In Specialty Healthcare and
Rehabilitation Center of Mobile, the National Labor Relations Board, as
expected, overruled the standard for appropriate unit determinations in the
nonacute care sector of the healthcare industry. In the process, it also, as
some had predicted, enunciated a new standard for unit determinations
generally. In this Emerging Issue Analysis, N. Peter Lareau, author of
"NLRA: Law and Practice" and numerous other books and articles in the
field of labor law, analyzes the case in considerable detail. He concludes that
the decision to overrule the standard will ultimately be upheld, but that the
new standard for unit determinations presents problems unlikely to be resolved
in the near future.
For a number of years after the passage of the Act, the primary labor law issue
for healthcare institutions was whether the Board had jurisdiction over
nonprofit hospitals. In 1943, the Board asserted jurisdiction over a nonprofit
hospital in the District of Columbia. Congress effectively undercut the impact
of that decision when it adopted the 1947 Amendments to the Act, expressly
exempting nonprofit hospitals from the Act's coverage. In 1974, however,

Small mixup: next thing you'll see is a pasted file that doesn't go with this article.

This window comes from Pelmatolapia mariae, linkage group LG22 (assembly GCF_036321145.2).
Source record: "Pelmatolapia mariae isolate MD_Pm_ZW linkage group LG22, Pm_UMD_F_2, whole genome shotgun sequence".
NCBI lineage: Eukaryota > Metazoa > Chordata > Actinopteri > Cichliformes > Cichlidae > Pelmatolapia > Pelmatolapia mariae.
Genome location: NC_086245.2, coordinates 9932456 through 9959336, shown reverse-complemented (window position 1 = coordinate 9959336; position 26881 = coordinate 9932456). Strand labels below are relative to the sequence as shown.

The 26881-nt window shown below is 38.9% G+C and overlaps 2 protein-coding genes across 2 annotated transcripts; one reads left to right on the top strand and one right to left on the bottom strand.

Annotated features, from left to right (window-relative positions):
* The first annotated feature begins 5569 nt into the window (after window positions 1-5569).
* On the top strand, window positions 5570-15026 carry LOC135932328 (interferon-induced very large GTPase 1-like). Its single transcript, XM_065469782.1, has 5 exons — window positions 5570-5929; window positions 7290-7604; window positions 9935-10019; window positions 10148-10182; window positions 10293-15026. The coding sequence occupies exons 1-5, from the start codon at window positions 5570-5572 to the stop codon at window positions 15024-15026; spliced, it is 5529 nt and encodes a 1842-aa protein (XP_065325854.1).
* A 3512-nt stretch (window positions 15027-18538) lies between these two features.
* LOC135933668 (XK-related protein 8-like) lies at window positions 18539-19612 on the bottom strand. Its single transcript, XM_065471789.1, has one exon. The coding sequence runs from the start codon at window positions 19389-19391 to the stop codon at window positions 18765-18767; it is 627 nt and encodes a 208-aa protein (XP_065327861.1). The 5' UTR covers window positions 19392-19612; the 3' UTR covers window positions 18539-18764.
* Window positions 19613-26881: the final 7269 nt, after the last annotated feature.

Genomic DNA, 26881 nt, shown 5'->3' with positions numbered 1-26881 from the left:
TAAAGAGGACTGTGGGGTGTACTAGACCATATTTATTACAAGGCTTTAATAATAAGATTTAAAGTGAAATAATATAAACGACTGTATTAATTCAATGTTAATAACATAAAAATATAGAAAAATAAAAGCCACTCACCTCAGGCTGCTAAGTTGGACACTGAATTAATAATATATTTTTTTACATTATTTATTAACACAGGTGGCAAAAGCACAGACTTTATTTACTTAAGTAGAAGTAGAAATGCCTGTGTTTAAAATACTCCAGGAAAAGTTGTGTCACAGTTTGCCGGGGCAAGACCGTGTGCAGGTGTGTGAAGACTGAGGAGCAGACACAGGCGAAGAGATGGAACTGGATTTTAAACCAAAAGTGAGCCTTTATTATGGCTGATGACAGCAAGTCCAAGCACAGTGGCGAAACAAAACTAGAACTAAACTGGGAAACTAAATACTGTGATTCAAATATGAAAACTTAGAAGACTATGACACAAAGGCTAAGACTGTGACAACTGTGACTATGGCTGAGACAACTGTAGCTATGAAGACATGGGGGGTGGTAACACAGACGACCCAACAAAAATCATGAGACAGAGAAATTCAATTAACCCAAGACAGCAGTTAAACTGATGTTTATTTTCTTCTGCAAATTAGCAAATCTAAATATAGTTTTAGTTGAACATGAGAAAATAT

Congress reversed itself, adopting controversial amendments to the Act that
removed the exemption.
Once nonprofit hospitals fell under the Board's jurisdiction, the legal focus
switched from the basic issue of coverage to issues regarding the
appropriateness of bargaining units. In large part the appropriate unit issues
sprang from the legislative history of the 1974 amendments, which, in both the
Senate and the House, reflected Congressional intent that the Board guard
against proliferation of bargaining units in the healthcare field. Implementing
that intent proved to be difficult; the Board's unit determinations generated
considerable litigation. Because the Board's customary case-by-case approach
was unsuccessful in articulating an acceptable approach to unit determinations
in the health care field, the Board adopted a different method in 1987 - unit
determination through the rulemaking process.
The Board announced its
intention to engage in rulemaking in St. Vincent Hospital and issued a
proposed rule on July 2, 1987. After numerous hearings to gather empirical data
regarding the health care industry, and a second notice of proposed rulemaking
in 1988, the Board issued its final rule on April 29, 1989. The Supreme Court
upheld that rule in American Hospital Association v. NLRB [an enhanced version of this opinion is available to lexis.com subscribers
/ unenhanced version available from lexisONE Free Case Law] .
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